Surgical Treatment of Persistent Hyperplastic Primary Vitreous: A Case Report
Min Zhuang, Tao Sun*
Department of Ophthalmology. The Yancheng Clinical College of Xuzhou Medical University, The Fourth Affiliated Hospital of Nantong University , The Frist People’s Hospital of Yancheng, Yancheng 224000, Jiangsu Province, China
*Corresponding author: Tao Sun, Department of Ophthalmology. The Yancheng Clinical College of Xuzhou Medical University, The Fourth Affiliated Hospital of Nantong University, The Frist People’s Hospital of Yancheng, Yancheng 224000, Jiangsu Province, China
Received Date: 04 August, 2022
Accepted Date: 10 August, 2022
Published Date: 12 August, 2022
Citation: Zhuang M, Sun T (2022) Surgical Treatment of Persistent Hyperplastic Primary Vitreous: A Case Report. J Surg 7: 1544. DOI: https://doi.org/10.29011/2575-9760.001544
Introduction: Persistent Hyperplastic Primary Vitreous (PHPV) due to incomplete regression of the embryonic hyaloid vasculature is a rare congenital developmental ocular disorder. Here we present a case of PHPV disguised as exotropia.
Case Presentation: A four-year-old boy was diagnosed with unilateral mixed type PHPV in the left eye. It manifested with a perceptual exotropia and a hyaloid artery connected to the optic papilla. The patient was treated with a vitrectomy to prevent complications.
Conclusions: Early surgical intervention for PHPV can avoid long-term complications.
Keywords: Case report; Perceptual exotropia; Persistent fetal vasculature; Persistent hyperplastic primary vitreous; Surgery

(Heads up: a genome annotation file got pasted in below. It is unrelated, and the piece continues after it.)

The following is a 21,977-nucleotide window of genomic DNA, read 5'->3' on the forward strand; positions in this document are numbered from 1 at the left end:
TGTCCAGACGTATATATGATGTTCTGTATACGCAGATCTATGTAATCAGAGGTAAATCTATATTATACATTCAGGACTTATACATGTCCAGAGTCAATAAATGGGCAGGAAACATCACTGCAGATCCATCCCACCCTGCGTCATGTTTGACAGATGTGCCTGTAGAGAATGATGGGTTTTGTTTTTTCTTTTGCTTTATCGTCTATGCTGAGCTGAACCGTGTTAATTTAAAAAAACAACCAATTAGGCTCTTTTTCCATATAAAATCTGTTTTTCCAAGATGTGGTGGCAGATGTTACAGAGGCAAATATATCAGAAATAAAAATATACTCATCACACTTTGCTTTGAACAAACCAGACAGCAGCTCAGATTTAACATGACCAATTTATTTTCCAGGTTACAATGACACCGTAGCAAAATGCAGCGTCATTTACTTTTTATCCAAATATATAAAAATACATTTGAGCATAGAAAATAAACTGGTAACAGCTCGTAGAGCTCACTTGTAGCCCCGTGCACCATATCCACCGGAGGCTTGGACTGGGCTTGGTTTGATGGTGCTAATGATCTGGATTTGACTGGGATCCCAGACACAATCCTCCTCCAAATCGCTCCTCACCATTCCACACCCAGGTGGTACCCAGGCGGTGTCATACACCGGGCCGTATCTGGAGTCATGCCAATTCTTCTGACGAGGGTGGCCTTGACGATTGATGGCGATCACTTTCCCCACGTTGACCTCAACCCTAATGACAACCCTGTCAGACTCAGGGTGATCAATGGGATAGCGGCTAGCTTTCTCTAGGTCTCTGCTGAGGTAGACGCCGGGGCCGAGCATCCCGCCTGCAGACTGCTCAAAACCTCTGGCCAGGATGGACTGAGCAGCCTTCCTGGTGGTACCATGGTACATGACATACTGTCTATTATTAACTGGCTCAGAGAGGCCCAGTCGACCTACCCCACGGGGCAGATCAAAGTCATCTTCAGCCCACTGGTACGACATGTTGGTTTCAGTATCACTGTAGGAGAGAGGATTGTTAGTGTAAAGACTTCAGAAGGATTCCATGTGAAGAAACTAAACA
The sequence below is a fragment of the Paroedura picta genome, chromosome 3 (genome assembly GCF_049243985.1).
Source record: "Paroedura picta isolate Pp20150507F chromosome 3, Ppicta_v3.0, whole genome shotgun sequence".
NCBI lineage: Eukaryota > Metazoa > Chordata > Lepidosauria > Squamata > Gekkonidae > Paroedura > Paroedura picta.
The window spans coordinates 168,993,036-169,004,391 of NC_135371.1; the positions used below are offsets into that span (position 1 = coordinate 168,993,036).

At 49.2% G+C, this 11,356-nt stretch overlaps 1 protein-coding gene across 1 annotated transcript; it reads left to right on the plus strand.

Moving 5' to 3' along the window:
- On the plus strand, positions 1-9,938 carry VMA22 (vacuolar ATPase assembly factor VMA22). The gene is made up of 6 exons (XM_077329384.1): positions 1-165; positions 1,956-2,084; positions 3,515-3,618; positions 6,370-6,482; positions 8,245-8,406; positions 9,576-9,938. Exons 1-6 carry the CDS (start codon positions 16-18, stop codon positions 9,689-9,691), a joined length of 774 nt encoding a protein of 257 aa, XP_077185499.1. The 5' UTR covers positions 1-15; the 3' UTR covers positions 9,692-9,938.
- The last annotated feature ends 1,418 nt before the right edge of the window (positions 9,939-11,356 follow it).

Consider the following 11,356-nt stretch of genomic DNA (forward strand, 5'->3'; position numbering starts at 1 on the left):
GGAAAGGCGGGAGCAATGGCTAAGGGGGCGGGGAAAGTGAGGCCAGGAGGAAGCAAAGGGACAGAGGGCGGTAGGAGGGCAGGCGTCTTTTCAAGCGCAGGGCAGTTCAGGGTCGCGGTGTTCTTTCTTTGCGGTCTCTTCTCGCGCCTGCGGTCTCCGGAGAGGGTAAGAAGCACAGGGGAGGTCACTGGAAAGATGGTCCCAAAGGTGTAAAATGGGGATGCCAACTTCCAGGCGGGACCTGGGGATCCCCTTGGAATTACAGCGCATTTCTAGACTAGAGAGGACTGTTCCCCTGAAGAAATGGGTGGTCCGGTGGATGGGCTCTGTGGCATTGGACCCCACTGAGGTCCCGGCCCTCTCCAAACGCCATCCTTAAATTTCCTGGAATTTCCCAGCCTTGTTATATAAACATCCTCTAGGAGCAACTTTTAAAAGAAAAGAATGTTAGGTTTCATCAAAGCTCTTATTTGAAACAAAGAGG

Primary Hyperplastic Persistent Vitreous (PHPV) is a congenital disease resulting from ocular dysplasia during the embryonic development of the primary vitreous. Its most common complications include tractional retinal detachment, secondary glaucoma, strabismus, and amblyopia . Here, we present the first case of unilateral anterior PHPV posing as perceptual exotropia.
A four-year-old Chinese boy was admitted to our department with a major complaint of exotropia for one year. The patient previously underwent strabismus surgery to correct the issue without any additional intervention. He was a full-term baby, and his mother was 34-year-old at the time of birth. There is no family history of similar complaints. His physical and mental developments are within normal ranges, with a best-corrected visual acuity of 20/25 in the right eye and 20/125 in the left eye. The right eye examination was unremarkable, while the left eye showed a 30°exotropia with normal eye movement. The slit-lamp examination revealed a normal anterior segment and a transparent lens, while the fundus examination revealed a fibrous vascular membrane originating from the optic disc and extending forward to the rear segment of the lens (Figure 1). An A-scan indicated axial lengths of 22.3mm and 22.2mm in the right and left eyes, respectively. A B-scan, performed for posterior segment assessment, revealed a funnel-shaped echo band in the vitreous cavity extending to the anterior segment of the vitreous and adhering to the lower part of the posterior capsule of the lens. It displayed ocular motion-induced movements without posterior shift (Figure 2). The continuation of the cord-like blood flow signal was detected by Color Doppler ultrasonography, which also indicated the presence of the central retinal artery within the lesion (Figure 3). A diagnosis of PHPV with perceptual exotropia in the left eye was made based on these clinical findings and investigations. Promptly after admission, a 23G minimally invasive vitrectomy was performed under general anesthesia. A vitreous cutting head was used to section the preoptic disc fibrovascular column to release it from the posterior part of the lens. Fibrovascular membrane adherent to the optic papilla was electrocoagulated to avoid active hemorrhage, and laser photocoagulation was used to seal the adjacent retina. The one-week (Figure 4) and two months (Figure 5) post-surgery follow-up visits showed no postoperative complications.
Figure 1: Fundus examination revealing the fibrous vascular membrane from the optic disc extending forward to the rear of the lens.
Figure 2: B-scan showing a funnel-shaped echo band in the vitreous cavity extending to the anterior segment of the vitreous and adhering to the lower part of the posterior capsule of the lens.